Witness what happened this week when the Spring Grove Area School District in Hanover, Pennsylvania closed their middle school two days after welcoming students back to class following the summer break. School officials noticed some dark spots on carpeting in the building. After air-quality testing showed higher-than-normal mold spore counts, officials wasted no time responding.
The school was closed, the carpet removed and a thorough cleaning was undertaken, including the deployment of air scrubbers to remove mold spores.
Was it Toxic Black Mold?
School officials might have reacted with overkill against mold that, according to the Centers for Disease Control and Prevention (CDC) in Atlanta, may not have been all that offensive. Mold, in itself is very common and usually not a threat beyond individuals with acute sensitivity to mold and other allergens.
Toxic molds, on the other hand pose a much greater danger to people with certain exiting conditions, including compromised immune systems and chronic respiratory problems.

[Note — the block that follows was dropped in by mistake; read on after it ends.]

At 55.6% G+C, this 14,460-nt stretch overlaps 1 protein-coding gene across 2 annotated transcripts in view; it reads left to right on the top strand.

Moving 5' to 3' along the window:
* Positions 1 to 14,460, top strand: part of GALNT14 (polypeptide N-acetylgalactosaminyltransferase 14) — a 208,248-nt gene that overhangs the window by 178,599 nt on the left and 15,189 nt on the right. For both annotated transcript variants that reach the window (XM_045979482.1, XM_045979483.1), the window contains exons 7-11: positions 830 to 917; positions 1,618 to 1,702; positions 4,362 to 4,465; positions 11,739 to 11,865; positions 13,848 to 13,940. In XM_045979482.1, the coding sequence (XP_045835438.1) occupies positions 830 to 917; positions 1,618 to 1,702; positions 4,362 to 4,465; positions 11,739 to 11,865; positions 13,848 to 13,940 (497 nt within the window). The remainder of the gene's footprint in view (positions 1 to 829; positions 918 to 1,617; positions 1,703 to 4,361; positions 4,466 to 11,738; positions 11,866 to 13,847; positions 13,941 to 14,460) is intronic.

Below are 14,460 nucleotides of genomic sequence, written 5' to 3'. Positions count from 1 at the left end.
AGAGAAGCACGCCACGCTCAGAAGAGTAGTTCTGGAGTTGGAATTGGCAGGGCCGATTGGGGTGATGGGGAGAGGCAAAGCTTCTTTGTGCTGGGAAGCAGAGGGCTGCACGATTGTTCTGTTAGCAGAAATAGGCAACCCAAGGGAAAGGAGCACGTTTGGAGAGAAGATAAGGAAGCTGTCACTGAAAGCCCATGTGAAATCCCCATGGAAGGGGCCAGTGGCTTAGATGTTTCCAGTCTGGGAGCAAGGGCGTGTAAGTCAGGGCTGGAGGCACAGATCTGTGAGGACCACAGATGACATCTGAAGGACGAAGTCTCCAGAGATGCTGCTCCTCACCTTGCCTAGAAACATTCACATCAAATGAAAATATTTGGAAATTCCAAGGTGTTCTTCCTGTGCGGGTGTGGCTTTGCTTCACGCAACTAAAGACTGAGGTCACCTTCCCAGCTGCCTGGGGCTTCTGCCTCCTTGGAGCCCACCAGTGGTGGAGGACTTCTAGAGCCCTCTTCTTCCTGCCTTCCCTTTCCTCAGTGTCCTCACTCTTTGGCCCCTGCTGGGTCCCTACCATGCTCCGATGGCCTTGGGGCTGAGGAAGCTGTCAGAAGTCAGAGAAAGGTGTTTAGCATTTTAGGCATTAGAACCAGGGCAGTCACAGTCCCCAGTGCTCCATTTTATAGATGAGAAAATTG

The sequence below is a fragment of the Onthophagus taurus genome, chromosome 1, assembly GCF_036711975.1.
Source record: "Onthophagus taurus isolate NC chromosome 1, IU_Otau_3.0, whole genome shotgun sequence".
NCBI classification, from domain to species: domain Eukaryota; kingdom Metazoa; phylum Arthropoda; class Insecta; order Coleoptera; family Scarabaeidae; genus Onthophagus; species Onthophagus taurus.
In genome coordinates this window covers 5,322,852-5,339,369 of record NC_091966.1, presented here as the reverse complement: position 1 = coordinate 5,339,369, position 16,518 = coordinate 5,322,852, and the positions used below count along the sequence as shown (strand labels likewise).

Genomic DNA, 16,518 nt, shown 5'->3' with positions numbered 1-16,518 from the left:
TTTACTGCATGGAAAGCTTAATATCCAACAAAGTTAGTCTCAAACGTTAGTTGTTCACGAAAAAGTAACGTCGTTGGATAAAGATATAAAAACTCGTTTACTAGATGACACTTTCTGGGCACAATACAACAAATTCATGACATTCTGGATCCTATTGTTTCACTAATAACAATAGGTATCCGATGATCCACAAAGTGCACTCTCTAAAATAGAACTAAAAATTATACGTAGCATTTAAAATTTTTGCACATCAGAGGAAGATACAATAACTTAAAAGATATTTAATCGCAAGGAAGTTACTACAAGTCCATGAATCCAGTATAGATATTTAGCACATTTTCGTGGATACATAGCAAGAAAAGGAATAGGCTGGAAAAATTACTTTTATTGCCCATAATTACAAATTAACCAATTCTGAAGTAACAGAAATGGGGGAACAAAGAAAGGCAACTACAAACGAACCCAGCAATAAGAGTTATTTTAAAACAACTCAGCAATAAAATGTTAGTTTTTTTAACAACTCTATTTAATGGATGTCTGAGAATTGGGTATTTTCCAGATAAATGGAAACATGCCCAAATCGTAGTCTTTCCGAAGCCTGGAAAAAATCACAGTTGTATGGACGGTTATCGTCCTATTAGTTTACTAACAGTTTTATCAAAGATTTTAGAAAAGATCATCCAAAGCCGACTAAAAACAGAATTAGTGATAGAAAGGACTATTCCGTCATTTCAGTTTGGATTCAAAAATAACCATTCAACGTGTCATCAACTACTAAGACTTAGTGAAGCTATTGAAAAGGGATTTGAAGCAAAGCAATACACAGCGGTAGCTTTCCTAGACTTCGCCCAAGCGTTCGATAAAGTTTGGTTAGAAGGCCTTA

Still, according to the Evening Sun of September 3rd the school officials in Hanover reacted responsibly, especially in view of the general view of mold, together with the perceived—if not real—threat mold can pose.
READ MORE TOXIC MOLD LEGAL NEWS
That said, raising a red flag in panic could be an over-reaction, says the CDC.
The Evening Sun is of the view that parents need to be informed that most molds are NOT toxic—and that most people are not overly sensitive to exposure. As well, an entire industry catering to the identification and eradication of mold helps build confidence, but also adds to the fear.
Still, household mold problems and toxic mold exposure in other areas can be a serious issue. Toxic mold exposure symptoms can be serious and in some cases the presence of toxic mold can be so severe the only recourse is to tear down the house. Thus, it seems that with toxic black mold, the best recourse is to err on the side of caution.